• It's time to retire the light world / dark world play mechanic. It was refreshing and fun in A Link to the Past, but in Twilight Princess 15 years later it felt like going to the well once too often.

I believe the latest Zelda game, Phantom Hourglass for the DS - as well as recent comments by Aonuma - offer a beacon of hope for Zelda fans like me who wish for the series to evolve. While Phantom Hourglass doesn't exactly overhaul the standard series formula, its innovative control scheme is so perfectly integrated with gameplay that everything old feels new again. Throwing a boomerang, moving blocks, executing a spin attack - all the standard Zelda stuff - take on a smooth tactile feel, combined with a terrific visual style perfectly suited to the hardware. It's one of the best Zelda games ever made.Phantomscreen

And it is very much Aonuma's game. Phantom Hourglass is the first Zelda game made outside the shadow of Miyamoto. He approved the final design, but according to numerous reports left the game entirely in Aonuma's hands from beginning to end. Given his comment quoted above and others made more recently, Aonuma may have something in mind for the next Zelda game that will make me very happy (from an interview with MTV's Stephen Totilo):

Aonuma thinks of saving the world, and what the fun way is to do that. "When I think about exploration and saving the world, if you do it alone it's so lonely. So if it's a game I'm involved in, there probably will be some allies in there." He wants Link to always have some friends to fight at his side.[3]

Did somebody say co-op?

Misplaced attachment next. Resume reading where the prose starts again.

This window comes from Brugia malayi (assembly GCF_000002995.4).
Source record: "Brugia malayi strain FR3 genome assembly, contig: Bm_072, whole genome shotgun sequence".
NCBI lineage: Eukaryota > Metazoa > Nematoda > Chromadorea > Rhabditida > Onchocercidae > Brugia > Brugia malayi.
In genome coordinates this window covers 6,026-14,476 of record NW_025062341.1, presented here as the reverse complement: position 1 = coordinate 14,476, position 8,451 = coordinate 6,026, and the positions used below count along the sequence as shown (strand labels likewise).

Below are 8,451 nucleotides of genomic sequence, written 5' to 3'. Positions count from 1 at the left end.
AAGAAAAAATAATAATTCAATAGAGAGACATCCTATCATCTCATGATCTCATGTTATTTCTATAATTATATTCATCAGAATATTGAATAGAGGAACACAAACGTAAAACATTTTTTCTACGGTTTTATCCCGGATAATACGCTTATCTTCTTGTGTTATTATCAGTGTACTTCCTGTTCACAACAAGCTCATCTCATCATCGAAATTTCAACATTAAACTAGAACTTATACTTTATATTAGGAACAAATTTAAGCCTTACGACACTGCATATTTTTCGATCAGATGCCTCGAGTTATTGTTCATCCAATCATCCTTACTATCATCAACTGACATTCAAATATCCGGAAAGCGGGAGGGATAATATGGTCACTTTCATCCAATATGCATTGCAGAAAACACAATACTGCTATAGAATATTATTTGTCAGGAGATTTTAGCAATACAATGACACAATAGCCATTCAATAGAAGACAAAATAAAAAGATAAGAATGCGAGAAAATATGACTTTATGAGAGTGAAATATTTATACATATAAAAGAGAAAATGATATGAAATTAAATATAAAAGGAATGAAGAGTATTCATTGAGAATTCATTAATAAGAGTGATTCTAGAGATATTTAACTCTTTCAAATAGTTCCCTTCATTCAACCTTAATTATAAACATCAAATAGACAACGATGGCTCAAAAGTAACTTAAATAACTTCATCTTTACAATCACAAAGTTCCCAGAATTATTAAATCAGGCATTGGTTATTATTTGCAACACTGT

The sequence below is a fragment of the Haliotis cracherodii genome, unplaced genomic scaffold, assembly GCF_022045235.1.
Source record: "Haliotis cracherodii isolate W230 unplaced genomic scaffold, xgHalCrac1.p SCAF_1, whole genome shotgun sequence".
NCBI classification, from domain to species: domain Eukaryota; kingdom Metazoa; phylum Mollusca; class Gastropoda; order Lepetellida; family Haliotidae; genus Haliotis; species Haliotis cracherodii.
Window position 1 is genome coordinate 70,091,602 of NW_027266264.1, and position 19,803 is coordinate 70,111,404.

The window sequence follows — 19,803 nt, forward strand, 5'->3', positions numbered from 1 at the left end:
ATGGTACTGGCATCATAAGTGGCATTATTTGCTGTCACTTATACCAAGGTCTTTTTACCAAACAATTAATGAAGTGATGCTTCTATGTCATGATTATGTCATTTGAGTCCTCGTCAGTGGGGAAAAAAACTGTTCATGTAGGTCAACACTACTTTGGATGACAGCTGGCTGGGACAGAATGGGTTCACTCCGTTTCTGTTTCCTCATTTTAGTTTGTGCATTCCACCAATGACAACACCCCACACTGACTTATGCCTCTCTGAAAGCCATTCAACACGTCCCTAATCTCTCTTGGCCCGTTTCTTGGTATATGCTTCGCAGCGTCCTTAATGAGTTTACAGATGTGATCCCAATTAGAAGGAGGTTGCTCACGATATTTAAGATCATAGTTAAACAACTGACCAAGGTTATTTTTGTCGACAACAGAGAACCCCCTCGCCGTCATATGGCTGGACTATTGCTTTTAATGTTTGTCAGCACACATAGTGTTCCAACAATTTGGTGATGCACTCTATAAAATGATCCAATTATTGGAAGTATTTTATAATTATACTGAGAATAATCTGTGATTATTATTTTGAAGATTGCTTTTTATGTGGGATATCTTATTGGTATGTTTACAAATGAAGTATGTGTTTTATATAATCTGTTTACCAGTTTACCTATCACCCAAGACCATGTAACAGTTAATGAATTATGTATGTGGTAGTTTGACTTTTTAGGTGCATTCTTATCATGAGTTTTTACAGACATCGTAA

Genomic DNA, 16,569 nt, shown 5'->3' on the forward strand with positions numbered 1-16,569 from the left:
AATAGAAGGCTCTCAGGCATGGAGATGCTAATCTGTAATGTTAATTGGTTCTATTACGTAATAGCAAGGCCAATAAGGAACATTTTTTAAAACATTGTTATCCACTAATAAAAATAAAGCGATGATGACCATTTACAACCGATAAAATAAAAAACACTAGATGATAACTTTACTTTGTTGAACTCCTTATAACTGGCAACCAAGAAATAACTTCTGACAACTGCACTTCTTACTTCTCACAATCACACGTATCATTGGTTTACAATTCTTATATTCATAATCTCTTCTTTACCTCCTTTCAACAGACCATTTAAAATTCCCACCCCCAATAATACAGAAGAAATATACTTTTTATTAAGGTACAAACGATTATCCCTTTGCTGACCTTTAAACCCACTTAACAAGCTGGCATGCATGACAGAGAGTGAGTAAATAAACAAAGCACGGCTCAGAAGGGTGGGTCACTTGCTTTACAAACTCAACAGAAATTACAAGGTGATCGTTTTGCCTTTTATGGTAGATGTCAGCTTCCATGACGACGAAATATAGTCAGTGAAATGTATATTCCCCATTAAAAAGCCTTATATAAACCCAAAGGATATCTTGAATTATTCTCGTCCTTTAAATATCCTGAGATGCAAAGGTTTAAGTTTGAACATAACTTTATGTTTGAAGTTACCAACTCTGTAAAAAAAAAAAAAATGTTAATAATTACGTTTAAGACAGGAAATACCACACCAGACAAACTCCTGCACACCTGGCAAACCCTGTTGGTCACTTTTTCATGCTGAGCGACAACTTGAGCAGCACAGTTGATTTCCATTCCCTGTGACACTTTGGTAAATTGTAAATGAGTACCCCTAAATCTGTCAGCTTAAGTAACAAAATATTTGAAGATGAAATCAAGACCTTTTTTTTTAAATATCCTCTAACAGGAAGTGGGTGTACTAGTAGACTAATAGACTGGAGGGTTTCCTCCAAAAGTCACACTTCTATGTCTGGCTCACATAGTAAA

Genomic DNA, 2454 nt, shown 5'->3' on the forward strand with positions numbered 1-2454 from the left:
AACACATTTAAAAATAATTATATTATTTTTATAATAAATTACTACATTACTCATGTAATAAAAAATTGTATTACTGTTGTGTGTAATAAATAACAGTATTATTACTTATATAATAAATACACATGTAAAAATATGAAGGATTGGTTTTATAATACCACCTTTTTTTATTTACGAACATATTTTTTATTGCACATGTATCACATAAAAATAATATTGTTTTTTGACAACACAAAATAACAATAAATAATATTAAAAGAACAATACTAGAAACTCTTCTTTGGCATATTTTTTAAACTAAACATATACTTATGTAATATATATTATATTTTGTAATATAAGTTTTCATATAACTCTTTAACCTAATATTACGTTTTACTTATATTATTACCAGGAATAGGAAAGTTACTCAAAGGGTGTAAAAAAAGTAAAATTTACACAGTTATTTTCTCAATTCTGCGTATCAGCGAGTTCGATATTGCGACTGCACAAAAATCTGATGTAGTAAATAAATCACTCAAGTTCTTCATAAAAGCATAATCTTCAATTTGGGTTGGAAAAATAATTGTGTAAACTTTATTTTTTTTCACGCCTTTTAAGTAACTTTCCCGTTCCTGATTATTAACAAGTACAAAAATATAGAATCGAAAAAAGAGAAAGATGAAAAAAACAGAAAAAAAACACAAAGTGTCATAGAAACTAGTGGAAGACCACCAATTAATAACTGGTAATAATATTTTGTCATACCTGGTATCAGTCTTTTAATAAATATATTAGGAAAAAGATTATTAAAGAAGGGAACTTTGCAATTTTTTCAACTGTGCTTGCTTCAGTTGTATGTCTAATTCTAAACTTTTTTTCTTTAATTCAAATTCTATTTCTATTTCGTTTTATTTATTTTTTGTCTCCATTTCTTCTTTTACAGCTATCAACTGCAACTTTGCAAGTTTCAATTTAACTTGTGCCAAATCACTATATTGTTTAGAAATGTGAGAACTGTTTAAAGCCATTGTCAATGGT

I've enjoyed this little reflective romp through Hyrule, and I hope you have too. I offer my observations and suggestions as a longtime fan, hopeful for a long and happy future for The Legend of Zelda series. If you haven't already, I encourage you to read the other two related essays here and here.

Here's to Zelda, with love.

The future of Hyrule - characters and story

Midna_2 This essay is part of a series devoted to the future of the Legend of Zelda games. Please click here for more information.

In the Legend of Zelda series, three is a very magic number. The Triforce - a central unifying image - is a triangle comprised of three separate triangles, representing Power, Wisdom, and Courage. In each game, Link must find three items from three dungeons: Twilight Princess - three Spirit Gems; Ocarina of Time - three Spiritual Stones; A Link to the Past - three amulets; Phantom Hourglass - three pure metals; and in Wind Waker Link must rescue three spirits from three temples.

In Majorca's Mask the entire gameplay mechanic is centered around a repeated three-day cycle, during which Link can transform into three different species: a Deku scrub, a Zora, or a Goron. In Wind Waker Link must extract three Triforces from three main characters, after searching for three Goddesses' pearls and taking them to three Triangle Islands. To accomplish all this, Link can equip up to three items and play/conduct songs like Zelda's Lullaby or summon Epona by playing three-note tunes.

I could go on, but you get the point. By the way, you're reading the third paragraph of my essay. Just saying.

Of all these trios, the most important is the one comprising the three central characters of the series: Link, Zelda, and Ganondorf. Much of the narrative continuity in the series stems from the relationships and tensions that persist from game to game among these three figures. I believe the next Zelda game would do well to explore these characters more fully and exploit the rich history they have shared through previous titles.

Before proceeding with this argument any further, I fully understand that for many players the core Zelda gaming experience is not about characters - it's about dungeons. For these players, the characters and their stories may add color, but the real focus (and real genius) of the the Zelda series has always been about exploring clever, well-designed dungeons; solving puzzles and strategic challenges; overcoming enemies and defeating dungeon bosses. After all, the dungeon is where the action is.  It's where you use the weapons you earn, and it's where your skill is tested. The story is basically window dressing...and isn't it essentially the same story every time anyway?